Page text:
For a week following the holidays, game news has been non-stop in its roll-out since Christmas day. Valve experienced store downtime on Xmas for a period of about an hour, resultant of an emergency shutoff to protect users from a caching issue that exposed personal information. Valve stated that users have nothing to worry about with regard to credit card information and account data.

That wasn't Santa's only gift to the games industry, though; employees at Red5, developers of Firefall, were reportedly told that payroll would not be issued due to lack of studio finances.

News more specific to games – not just the industry – emerged for The Witcher 3, Escape from Tarkov, and Far Cry Primal. Additional information was revealed about the new Assassin's Creed: The Game: The Movie adaptation. You'll find all that in our news recap video below. Script below that.

The Steam store was shut down on Christmas day following a series of DDOS attacks. Valve released a statement and apology following the event, clarifying that 34,000 people have been affected and that the released information “did not include full credit card numbers, user passwords, or enough data to allow logging in as or completing a transaction as another user.” Further, those who did not input any personal information to Steam on Christmas will not have been affected by the caching error.

Game publisher and, at one point or another, developer Valve has called teams together to resolve an account caching issue that is confirmed to reveal user information to other users. This isn't the first time it's happened, but the timing is certainly sub-optimal for the digital retailer.

This week's game news looks to the worlds of Cyberpunk 2077, The Witcher, Overwatch, Elite: Dangerous, Paragon, and Steam's account theft.

An interview with CD Projekt Red CEO Adam Kicinski went live on Polish site Money.pl, where the CEO – who openly discusses his company's financial efficiency – talks about the White Wolf's future adventures. The company hopes to continue its devotion to the Witcher series, despite initial plans to conclude the story with Wild Hunt. Geralt's story is done, Kicinski told the site, but that doesn't mean The Witcher is. This has been the major delay to Cyberpunk 2077, a game that has internal, unannounced deadlines, but Kicinski said to expect Cyberpunk news in 2016.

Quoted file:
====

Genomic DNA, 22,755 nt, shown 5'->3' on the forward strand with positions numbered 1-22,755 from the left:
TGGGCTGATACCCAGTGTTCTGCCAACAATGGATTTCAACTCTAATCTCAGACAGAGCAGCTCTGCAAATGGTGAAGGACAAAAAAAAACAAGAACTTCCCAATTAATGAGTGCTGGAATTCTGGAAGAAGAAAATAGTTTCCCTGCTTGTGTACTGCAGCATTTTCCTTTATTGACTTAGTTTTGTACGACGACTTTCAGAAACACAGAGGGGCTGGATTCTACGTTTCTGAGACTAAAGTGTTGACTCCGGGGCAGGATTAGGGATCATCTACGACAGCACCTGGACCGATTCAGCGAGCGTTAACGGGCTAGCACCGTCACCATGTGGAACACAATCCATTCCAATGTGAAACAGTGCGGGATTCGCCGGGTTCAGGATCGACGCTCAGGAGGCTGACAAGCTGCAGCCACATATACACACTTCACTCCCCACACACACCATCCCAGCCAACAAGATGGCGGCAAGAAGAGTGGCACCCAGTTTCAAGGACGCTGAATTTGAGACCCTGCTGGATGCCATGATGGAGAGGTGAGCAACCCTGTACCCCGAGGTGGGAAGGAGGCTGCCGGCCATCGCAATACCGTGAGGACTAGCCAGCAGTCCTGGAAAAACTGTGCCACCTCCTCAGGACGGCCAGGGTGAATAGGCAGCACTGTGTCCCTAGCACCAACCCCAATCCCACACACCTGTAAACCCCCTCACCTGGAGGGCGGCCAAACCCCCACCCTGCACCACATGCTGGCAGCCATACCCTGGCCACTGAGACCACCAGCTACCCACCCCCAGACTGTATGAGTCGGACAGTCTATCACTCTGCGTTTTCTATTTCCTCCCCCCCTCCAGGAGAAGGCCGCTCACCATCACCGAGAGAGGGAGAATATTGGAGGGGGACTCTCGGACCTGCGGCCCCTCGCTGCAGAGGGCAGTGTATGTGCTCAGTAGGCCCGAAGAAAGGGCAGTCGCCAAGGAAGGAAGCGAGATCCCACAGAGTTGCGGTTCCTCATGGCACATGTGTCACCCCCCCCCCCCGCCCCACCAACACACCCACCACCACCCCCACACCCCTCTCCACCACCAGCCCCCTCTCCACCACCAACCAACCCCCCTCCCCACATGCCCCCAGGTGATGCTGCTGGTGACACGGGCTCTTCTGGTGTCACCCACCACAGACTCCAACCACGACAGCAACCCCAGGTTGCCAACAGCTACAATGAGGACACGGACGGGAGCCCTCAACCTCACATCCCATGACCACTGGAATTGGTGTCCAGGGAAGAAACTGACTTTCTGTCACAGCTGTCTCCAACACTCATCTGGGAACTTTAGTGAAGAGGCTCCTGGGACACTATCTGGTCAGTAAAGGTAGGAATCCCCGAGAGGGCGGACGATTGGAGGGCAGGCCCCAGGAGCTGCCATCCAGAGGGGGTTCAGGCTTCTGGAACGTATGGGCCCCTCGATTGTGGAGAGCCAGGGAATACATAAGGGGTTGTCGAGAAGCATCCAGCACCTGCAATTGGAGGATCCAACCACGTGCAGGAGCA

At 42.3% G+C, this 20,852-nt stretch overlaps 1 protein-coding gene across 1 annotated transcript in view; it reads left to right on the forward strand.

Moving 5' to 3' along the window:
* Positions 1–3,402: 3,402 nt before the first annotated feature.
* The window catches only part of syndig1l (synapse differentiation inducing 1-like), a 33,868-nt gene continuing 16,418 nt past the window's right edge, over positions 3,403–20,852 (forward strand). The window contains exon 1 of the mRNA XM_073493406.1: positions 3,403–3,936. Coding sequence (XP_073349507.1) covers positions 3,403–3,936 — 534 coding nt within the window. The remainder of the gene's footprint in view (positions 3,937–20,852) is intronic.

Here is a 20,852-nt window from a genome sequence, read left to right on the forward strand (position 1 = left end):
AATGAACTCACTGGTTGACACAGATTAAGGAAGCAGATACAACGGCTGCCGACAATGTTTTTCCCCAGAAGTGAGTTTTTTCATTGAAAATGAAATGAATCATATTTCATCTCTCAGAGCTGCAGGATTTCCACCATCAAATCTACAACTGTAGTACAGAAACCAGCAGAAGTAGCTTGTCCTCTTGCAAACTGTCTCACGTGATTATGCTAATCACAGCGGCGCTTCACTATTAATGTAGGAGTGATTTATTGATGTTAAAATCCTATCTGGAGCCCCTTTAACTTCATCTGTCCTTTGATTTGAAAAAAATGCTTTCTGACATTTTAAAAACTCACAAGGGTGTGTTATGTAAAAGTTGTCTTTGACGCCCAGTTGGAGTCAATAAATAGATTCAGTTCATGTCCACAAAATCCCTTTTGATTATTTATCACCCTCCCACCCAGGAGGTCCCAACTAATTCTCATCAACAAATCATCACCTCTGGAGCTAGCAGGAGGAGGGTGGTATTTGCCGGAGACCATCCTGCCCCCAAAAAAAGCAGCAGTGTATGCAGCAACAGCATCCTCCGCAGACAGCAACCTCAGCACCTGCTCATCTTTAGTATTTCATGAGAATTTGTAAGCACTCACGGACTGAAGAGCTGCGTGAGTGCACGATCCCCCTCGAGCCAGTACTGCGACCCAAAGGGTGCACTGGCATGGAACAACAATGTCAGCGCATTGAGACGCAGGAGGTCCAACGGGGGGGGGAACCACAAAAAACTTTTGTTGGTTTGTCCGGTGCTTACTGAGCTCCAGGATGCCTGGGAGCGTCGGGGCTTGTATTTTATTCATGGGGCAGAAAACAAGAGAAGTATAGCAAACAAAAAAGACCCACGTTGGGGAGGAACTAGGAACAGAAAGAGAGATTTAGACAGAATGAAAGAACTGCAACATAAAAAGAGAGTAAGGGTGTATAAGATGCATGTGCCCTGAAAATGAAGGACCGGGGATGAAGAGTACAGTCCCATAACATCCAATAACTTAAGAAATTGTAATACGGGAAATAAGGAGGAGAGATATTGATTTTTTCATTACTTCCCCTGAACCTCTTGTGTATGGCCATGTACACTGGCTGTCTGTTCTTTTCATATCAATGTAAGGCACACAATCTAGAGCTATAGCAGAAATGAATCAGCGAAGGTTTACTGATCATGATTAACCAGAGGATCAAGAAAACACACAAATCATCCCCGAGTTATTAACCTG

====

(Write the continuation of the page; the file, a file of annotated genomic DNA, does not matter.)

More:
Our hardware news recap is over here.

That and all the other week's news items are recapped in the below video:

Valve has just launched “item stores” on Steam that will allow developers to sell digital items for their games through the Steam platform. Rust is the first game to do so, launching its store with a plethora of cosmetic items ranging from $2.50 to $5.00 a pop.

Interestingly, this change means that developers can now set values for items and possibly compete with users selling items. Developers will also be able to sell user-made items in their stores with portions of the sale going toward the creator of the item, effectively a revenue share model as is possible through other marketplaces, like the Unreal Engine marketplace.

Valve's Steam Link, a streaming video transmitter we encountered at GDC this year, is now available for $50 via the Steam store. The company dispatched a new teaser video for the hardware today, providing a TF2-inspired 40-second overview of how Link works.